MIAMI (CBSMiami) — The newest weapons in Florida’s long and mostly losing war against exotic plants seemed in no real rush to enter the fray on Friday, clinging to their plastic containers, the hands of young students and the shirt of entomologist Ted Center.
“They’re very hardy. You can handle them,” instructed Center, pinching a bug just a little bigger than a grain of rice between his fingers and then reaching out to let it fly off into the lush forest surrounding Long Key Natural Area in Davie.
It promptly dropped straight down into the dirt.
In its article, CBS4 news partner The Miami Herald reports it was just a natural defense reaction of the air potato leaf beetle, the latest pest-fighting “bio-control agent’’ unleashed by researchers from the U.S. Department of Agriculture’s Invasive Plant Research Laboratory in Fort Lauderdale.
The beetle, formally known as Lilioceris cheni, soon flittered away with some 200 others in search of air potato, a vine that may sound like a diet food product but ranks among the state’s most damaging, difficult-to-control pest plants.
Judging by the results of earlier test releases across South Florida, the beetle may offer the first real hope of knocking back the notoriously resilient air potato, which can climb 60 feet and smother everything from wild coffee bushes to live oak trees in a dense, strangling cloak.
The air potato, an inedible variety of yam originally from Asia, spreads by dropping gnarled potato-like growths called bulbils that can grow up to two-pound-plus, Idaho-baking size.
Though not as well-known as the melaleuca or Brazilian pepper, it’s equally problematic and found across the state and Gulf Coast. It is particularly dense in South Florida, where air potato has overtaken tropical hammocks in parks and wild areas.
In Miami-Dade County, for instance, air potato has infested just over half the 90 sites maintained by the county, said natural areas manager Joe Maguire. Fighting it is a frustrating, expensive exercise that can run more than $8,000 an acre.
Periodic clean-up efforts by volunteer “spud-busters,” followed by herbicide treatments, barely hold ground. “You think you’ve done a great job and you come out the next March or April and it’s all back again,” he said.
Like many exotic pests, the air potato was brought to Florida as an ornamental plant around 1905. Its rapid growth and heart-shaped leaves made it attractive.
Pat Howell, a Broward County natural area specialist at Tree Tops Park, said homeowners didn’t initially realize how damaging they were — and some still don’t.
“They liked how they twined around mailboxes,’’ she said, but “they’ll twine your whole house if you don’t do something.’’
After more than a century, with no Florida native insects to keep it in check, the air potato has run amuck. Its vines turn brown and brittle every winter.
But by spring, millions of ticking spud bombs lurking in the soil explode in a new, thicker tangle crowding out and even killing native plants. The vines, Center said, grow at an astounding rate of up to 10 inches a day.
Scientists at the USDA’s Agriculture Research Service in Fort Lauderdale went back to the air potato’s native lands in China to seek a potential “bio-control’’ — an insect that targets only a single host plant.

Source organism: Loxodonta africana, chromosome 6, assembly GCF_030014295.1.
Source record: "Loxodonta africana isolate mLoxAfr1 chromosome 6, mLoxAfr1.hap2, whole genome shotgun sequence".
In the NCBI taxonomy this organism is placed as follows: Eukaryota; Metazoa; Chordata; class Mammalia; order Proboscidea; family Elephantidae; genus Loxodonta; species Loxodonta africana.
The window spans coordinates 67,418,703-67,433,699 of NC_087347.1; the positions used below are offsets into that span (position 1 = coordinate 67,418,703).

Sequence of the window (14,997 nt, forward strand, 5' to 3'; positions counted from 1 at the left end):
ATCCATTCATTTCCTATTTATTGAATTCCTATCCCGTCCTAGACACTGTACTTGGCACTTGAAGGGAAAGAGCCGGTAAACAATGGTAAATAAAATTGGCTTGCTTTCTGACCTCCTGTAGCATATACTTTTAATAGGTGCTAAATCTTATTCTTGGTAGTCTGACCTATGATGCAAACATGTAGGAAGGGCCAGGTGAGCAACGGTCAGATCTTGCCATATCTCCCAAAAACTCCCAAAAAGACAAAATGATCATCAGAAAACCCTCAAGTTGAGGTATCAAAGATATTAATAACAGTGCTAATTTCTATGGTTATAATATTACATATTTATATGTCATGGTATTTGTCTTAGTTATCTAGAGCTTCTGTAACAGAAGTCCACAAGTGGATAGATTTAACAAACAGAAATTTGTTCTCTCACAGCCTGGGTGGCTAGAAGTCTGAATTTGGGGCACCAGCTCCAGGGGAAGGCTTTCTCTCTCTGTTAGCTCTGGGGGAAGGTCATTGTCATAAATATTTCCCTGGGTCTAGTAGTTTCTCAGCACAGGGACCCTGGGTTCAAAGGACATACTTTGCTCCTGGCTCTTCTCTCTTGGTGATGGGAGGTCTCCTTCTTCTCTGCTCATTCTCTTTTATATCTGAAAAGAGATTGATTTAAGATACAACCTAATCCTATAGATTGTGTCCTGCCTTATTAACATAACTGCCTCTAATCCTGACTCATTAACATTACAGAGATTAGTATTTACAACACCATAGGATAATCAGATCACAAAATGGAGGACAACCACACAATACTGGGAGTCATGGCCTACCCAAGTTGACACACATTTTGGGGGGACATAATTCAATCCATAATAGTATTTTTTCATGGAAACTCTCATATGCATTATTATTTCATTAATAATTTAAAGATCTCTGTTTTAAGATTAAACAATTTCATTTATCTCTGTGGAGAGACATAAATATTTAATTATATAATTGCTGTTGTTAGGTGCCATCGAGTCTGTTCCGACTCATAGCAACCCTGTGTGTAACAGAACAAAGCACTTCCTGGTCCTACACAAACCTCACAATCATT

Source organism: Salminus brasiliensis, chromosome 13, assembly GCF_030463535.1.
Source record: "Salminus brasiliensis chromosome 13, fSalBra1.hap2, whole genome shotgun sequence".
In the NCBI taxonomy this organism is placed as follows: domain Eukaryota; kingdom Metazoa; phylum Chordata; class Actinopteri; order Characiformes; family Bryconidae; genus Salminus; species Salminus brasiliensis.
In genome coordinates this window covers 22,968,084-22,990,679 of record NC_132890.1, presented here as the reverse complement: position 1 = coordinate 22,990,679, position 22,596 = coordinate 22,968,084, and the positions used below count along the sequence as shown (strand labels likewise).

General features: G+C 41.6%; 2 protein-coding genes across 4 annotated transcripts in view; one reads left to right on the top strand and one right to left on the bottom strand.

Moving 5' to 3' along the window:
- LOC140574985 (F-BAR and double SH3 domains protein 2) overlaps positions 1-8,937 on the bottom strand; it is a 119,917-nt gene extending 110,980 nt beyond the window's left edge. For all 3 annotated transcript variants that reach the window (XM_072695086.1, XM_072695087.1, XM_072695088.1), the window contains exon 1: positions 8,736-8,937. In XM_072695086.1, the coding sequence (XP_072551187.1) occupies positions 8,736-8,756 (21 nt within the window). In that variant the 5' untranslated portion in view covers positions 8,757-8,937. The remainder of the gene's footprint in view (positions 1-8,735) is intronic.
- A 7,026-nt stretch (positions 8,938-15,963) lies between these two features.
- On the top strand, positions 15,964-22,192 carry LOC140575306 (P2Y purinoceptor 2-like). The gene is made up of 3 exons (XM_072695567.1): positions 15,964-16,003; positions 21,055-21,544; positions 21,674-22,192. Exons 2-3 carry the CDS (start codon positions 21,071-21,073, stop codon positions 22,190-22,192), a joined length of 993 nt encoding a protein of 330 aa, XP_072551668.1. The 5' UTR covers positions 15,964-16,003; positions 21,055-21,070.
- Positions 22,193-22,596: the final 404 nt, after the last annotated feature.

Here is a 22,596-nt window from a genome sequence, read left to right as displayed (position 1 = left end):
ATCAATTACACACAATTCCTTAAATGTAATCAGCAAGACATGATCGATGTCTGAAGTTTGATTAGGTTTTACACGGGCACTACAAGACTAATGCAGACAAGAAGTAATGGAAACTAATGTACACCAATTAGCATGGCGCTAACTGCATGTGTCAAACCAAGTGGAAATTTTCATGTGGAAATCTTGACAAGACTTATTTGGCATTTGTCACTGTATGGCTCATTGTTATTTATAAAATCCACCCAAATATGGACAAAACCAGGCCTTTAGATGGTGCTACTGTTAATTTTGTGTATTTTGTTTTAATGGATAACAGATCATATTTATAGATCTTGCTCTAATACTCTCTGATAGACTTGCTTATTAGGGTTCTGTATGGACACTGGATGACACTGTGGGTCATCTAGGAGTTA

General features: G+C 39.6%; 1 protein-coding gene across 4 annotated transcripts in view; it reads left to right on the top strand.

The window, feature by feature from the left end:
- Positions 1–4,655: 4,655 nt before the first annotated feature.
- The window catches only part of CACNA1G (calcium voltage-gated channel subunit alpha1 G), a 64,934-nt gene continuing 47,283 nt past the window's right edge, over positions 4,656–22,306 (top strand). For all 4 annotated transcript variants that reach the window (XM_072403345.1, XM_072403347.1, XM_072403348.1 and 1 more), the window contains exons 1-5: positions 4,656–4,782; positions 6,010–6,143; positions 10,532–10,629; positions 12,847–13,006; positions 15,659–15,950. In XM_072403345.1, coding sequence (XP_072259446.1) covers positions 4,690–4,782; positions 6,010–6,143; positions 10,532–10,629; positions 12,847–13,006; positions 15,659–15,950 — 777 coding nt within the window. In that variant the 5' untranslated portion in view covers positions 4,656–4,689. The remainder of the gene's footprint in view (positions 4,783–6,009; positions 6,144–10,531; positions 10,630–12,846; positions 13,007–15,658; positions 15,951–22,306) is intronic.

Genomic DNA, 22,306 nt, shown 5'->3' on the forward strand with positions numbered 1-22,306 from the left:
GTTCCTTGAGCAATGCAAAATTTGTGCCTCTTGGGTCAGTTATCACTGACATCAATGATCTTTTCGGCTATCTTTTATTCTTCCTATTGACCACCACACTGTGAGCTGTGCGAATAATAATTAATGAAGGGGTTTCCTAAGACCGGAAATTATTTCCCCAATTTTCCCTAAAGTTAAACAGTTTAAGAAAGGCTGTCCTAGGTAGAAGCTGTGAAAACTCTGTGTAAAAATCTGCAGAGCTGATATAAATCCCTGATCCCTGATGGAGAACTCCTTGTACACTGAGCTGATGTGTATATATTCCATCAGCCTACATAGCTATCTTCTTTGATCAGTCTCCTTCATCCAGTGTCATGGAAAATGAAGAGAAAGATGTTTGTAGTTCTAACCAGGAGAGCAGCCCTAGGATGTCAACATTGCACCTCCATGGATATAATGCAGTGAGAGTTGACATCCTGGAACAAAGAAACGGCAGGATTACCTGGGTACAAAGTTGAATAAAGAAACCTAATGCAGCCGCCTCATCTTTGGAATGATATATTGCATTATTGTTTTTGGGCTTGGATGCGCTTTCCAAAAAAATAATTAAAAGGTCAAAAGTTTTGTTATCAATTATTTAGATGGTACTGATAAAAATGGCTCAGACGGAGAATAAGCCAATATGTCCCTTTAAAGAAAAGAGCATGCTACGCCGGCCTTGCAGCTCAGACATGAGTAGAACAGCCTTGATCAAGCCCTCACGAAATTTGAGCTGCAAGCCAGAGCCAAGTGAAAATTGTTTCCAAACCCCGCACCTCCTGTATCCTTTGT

Though Florida has a long history of misguided imports — melaleuca to drain the Everglades, bufo toads to control sugar cane pests and blue tilapia to clear weeds in canals, to name a few — bio-controls today must clear a rigorous screening process involving multiple agencies that can take years, said Center, the lab’s research leader.
The aim is to ensure imports won’t develop an appetite for unintended plants, including crops such as citrus and sugar cane.
In the last decade, scientists at the center, with support from state and counties agencies, have introduced dozens of imported insects. Not every bio-control has worked but some, such as the melaleuca snout beetle, have put a real dent in troublesome species.
Center stressed that bio-controls are not “silver bullets’’ capable of eradicating an invasive plant but they can promise cheaper, more environmentally friendly alternatives to chemical herbicides.
In a handful of initial tests this spring, the air potato leaf beetle has shown promise.
Attractive as bugs go, its flame-colored wings standing out against a body as shiny as black patent leather, the beetle possesses a prodigious appetite, consuming by USDA estimates about 30 square feet of leaf in a three-month life span.
It also reproduces rapidly, with females laying about 1,200 eggs each cycle. There aren’t enough beetles now to do much damage but Florida’s Department of Agriculture and Consumer Services will begin mass rearing them for wider release at three labs.
At the tropical forest in Davie, just 66 of the beetles have taken a visible bite out of a small test area, leaving air potato leaves looking like they’ve been peppered by repeated shotgun blasts.
Ellen Lake, a USDA research entomologist, pointed out one native wild coffee plant, completely cloaked a few months ago, was now visible through the desiccated vine.
Though the beetles may not do enough damage to kill a vine outright, they could weaken the plant enough to limit its climbing or curb its output of bulbils.
One key, Lake said, is how well the beetles survive the winter. It could take several years and wider releases to determine effectiveness.
Still, Center is optimistic the beetles could become a new and powerful tool against a supremely stubborn pest.
He’s looking forward to next spring, when the bugs will emerge from the leaf litter and soil to find plenty of what they seem to crave most — tender new air potato shoots.
“We’ve very interested to see what will happen,’’ he said. “The hope is they’re going to devastate the foliage.’’
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